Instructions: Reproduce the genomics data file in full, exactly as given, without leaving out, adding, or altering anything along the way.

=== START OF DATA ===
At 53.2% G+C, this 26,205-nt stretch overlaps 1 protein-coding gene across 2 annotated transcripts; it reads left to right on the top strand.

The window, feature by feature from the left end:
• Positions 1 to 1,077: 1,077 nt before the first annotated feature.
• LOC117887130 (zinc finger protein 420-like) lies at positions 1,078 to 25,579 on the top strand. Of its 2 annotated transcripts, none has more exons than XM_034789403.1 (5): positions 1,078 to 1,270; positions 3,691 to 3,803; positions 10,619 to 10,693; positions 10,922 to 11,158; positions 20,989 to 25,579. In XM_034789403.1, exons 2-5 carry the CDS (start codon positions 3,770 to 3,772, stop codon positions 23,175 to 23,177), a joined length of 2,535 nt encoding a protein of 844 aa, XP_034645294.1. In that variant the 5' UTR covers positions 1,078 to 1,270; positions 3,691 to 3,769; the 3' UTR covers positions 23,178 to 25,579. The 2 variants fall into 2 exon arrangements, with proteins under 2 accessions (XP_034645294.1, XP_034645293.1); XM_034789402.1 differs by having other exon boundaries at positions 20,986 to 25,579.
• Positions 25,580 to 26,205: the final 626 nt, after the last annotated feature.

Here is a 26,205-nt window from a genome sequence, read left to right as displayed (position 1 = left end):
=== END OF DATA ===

At 53.2% G+C, this 26,205-nt stretch overlaps 1 protein-coding gene across 2 annotated transcripts; it reads left to right on the top strand.

The window, feature by feature from the left end:
• Positions 1 to 1,077: 1,077 nt before the first annotated feature.
• LOC117887130 (zinc finger protein 420-like) lies at positions 1,078 to 25,579 on the top strand. Of its 2 annotated transcripts, none has more exons than XM_034789403.1 (5): positions 1,078 to 1,270; positions 3,691 to 3,803; positions 10,619 to 10,693; positions 10,922 to 11,158; positions 20,989 to 25,579. In XM_034789403.1, exons 2-5 carry the CDS (start codon positions 3,770 to 3,772, stop codon positions 23,175 to 23,177), a joined length of 2,535 nt encoding a protein of 844 aa, XP_034645294.1. In that variant the 5' UTR covers positions 1,078 to 1,270; positions 3,691 to 3,769; the 3' UTR covers positions 23,178 to 25,579. The 2 variants fall into 2 exon arrangements, with proteins under 2 accessions (XP_034645294.1, XP_034645293.1); XM_034789402.1 differs by having other exon boundaries at positions 20,986 to 25,579.
• Positions 25,580 to 26,205: the final 626 nt, after the last annotated feature.

Here is a 26,205-nt window from a genome sequence, read left to right as displayed (position 1 = left end):